Don’t let malicious apps steal your identity


There are many apps on the BlackBerry App World, and even more on other BlackBerry app stores. But do you know which apps are safe? Deciding whether an app is safe or not is an almost insurmountable task for the regular BlackBerry user. Let’s first look at the threats and after that collect some ideas what you can do to increase your safety.

Problems with mobile apps

When you give permissions to an app on your BlackBerry, you basically tell the BlackBerry OS, that a specific app is allowed to do things that can potentially be exploited by criminals. The key here is trust. If you allow an app to access the internet, what will this app do in the internet? Will it just download the latest updates, as the description of the app suggests, or does it also send data about you to its creator?

Indentity theft

Besides the app permissions at install time, some apps ask for personal details. This is another problem, because here you are giving away personal information and the on-device security system cannot interfere. There might be simple questions regarding your age to confirm you are old enough to use a certain app. Maybe you also have to enter your name? A handful of information is enough to help others to assume you identity. If you enter this information and the app also has access to the internet, it can send your personal information. The criminal then can go to the library and tell them that he (you) want to borrow a book. He will say that unfortunately he forget his (your) ID card, but if it is possible to borrow anyways. The personnel might ask a simple question to verify it’s really you. A simple question like for your birth date. And this is the data you entered in the app already and the app already sent it to the bad guy.

It won’t be to bad in the library, but there are other places where a stranger can do much more damage with your identity. A criminal could buy a car in your name and then disappear. Identity theft is a serious problem today.

They are tracking you

Sure there are many Joe Averages in the country, but how many Joe Average, born 1976, September, 16th, living in Kings road 16b, Miami are there in the country? Not much information, but it’s enough to identify a unique person. Having a very common name doesn’t guarantee your safety.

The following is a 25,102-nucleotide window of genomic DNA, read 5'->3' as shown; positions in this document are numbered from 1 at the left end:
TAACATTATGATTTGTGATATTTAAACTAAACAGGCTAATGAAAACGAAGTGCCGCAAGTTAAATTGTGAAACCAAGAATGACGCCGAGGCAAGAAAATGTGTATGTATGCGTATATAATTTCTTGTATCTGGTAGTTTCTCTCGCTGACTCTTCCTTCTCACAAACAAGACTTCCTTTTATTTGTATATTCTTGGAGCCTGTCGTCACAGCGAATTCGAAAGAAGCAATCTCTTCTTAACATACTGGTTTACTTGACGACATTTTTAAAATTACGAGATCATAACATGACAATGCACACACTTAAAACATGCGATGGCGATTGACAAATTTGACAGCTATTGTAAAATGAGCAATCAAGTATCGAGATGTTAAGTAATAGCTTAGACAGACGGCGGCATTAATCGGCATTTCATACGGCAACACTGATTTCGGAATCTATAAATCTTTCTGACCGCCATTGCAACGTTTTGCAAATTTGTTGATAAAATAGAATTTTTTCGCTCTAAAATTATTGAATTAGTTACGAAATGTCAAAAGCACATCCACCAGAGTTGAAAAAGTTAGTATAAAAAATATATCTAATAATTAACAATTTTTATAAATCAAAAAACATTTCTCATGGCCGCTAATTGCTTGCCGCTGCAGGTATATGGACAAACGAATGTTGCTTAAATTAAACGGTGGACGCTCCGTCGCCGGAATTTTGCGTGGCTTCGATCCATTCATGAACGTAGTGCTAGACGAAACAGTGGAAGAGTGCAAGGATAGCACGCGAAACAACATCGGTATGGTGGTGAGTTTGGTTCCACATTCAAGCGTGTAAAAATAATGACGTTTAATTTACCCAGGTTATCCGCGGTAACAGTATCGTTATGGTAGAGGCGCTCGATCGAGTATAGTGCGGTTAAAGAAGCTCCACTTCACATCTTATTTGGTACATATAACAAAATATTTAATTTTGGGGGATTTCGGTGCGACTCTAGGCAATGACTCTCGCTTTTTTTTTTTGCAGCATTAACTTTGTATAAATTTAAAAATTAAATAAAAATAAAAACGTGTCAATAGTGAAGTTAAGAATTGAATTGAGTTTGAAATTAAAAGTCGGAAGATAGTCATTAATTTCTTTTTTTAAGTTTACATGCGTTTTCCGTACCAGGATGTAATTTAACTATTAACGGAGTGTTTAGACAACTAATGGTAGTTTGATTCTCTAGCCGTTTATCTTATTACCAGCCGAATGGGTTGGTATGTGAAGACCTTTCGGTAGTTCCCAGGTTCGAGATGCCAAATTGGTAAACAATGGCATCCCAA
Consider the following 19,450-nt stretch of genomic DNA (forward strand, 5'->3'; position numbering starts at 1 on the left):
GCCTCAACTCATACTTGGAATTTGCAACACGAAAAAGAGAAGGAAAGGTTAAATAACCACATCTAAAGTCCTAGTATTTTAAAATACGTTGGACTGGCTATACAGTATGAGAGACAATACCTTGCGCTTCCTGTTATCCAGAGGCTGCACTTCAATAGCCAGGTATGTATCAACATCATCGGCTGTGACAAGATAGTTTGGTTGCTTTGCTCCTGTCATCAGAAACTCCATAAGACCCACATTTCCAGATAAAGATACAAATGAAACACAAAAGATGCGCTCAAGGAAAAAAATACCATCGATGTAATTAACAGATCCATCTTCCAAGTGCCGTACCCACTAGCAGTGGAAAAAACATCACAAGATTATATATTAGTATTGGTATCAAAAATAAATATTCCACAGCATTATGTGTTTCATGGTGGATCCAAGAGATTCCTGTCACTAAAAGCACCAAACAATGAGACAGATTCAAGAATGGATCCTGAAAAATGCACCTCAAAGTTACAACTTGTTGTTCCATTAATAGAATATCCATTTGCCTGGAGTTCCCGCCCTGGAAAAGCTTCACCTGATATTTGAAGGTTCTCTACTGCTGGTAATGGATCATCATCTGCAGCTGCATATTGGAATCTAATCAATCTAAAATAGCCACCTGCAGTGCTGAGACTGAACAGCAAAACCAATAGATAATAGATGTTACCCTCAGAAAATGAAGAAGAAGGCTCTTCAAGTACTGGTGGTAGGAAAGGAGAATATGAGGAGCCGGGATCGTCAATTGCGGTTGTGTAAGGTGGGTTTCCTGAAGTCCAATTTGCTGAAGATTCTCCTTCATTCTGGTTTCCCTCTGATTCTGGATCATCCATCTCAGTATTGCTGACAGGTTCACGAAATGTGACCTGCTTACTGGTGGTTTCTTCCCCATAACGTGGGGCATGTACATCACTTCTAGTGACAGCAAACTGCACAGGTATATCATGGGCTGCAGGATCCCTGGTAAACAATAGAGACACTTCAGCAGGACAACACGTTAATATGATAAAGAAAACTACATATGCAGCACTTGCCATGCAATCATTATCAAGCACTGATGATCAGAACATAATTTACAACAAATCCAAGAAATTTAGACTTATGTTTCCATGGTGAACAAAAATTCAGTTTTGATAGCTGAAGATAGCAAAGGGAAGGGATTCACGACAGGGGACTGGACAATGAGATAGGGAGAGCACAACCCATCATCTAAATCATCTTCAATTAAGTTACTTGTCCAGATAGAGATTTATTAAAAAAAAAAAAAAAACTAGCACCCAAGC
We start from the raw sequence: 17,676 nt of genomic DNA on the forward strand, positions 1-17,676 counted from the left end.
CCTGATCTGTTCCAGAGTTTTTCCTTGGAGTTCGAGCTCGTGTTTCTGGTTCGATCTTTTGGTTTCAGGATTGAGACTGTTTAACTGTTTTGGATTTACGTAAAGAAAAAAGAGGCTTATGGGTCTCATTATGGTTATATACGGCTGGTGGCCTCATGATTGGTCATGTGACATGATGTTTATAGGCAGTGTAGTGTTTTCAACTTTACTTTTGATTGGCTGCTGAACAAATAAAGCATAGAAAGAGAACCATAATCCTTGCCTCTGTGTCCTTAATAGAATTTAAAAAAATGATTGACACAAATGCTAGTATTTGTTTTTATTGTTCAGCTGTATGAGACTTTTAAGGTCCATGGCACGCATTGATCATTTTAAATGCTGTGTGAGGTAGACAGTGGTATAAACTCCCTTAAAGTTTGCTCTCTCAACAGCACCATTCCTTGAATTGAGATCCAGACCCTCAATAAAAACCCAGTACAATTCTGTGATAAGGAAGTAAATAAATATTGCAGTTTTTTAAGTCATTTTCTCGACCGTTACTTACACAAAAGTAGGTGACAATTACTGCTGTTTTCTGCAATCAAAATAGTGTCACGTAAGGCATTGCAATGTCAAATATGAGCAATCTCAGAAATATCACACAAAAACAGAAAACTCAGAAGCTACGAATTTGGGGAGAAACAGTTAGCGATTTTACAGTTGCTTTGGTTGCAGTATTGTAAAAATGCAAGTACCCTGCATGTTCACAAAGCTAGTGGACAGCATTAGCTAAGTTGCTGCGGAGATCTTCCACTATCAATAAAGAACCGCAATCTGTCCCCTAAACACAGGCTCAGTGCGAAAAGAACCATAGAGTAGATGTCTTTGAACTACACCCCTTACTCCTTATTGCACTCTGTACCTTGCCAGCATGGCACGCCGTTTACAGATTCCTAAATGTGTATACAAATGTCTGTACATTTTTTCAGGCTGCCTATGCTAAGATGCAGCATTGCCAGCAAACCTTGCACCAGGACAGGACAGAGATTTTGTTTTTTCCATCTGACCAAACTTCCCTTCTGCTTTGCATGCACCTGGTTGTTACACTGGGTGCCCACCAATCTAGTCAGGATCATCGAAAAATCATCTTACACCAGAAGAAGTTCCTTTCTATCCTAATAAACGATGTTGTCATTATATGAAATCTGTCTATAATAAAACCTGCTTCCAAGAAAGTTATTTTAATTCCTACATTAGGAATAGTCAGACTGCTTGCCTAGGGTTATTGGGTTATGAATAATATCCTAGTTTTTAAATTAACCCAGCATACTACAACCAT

What can you do?

Avoiding the cybercrooks is easy, if you are accepting some basic rules. While the following tips are to some extend not exactly legal, they are widely accepted because the threats of apps and the internet are widely known.

  • Give away as little information as possible about yourself
  • If you have to enter personal information for no reason (Why does Farmville need my birthday?) then just enter random information. If you feel bad about that you can still enter a birthday that is close to your real birthday.
  • If a app asks for to much information, then consider not using that app and make a search on the internet to find out if others had problem with this app.
  • If a app’s function is to do something locally on your BlackBerry, but it still asks for internet access, then search for this app on the internet. Try using this app without internet permission and see if it works anyways.
  • If a app asks for your email password, do not give this extremely high valuable information away. There have been numerous cases, where an app asked for the email and password, to help connecting to friends. However people realized only seconds later, they could no longer enter their own email box, because the password was changed. Your email password is one of your most precious things, equal to the keys of your own house. Would you give you keys to a company like Facebook?
  • If you accidentally gave a way your email password or another password for another service, change your password right now.
  • Do not enter your bank accounts password into a random app, except the official app of your bank, which you downloaded from the homepage of your bank and nowhere else.

Extra Tip when signing up for a service on the Internet:
Some services give you the opportunity to enter a security question to recover you account should you forget the password. Do not make use of this feature. Your first teacher? The name of your first pet? If you really have valuable information in your Email inbox, bad guys will accept to go the extra mile and amek friends with you first. Even if it takes months. But thanks to Facebook this isn’t neccesary anymore, because everyone shares everything today. And this is exactly the way Sara Palin lost control over her Email Inbox. If you are forced to use this feature to sign up, write a long string of characters, numbers and symbols as an answer.

Conclusion:

A secured system is only as safe as its weakest link. Do not trust anyone on the internet. Do not trust randomly downloaded apps. A BES encrypted environment is only safe as long as you are not voluntarily sending out information. And sometimes just sending out fake information about yourself can help you sleep better.

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2 Responses to “Don’t let malicious apps steal your identity”

  1. Dog says:

    I must say that what you have said here is good advice. I never give my real info out on the net. I learned this the hard way. Had my bank account wiped out twice!!!!! I must say if you are smart you will take this info to heart.

  2. Dog says:

    I must say that what you have said here is good advice. I never give my real info out on the net. I learned this the hard way. Had my bank account wiped out twice!!!!! I must say if you are smart you will take this info to heart.

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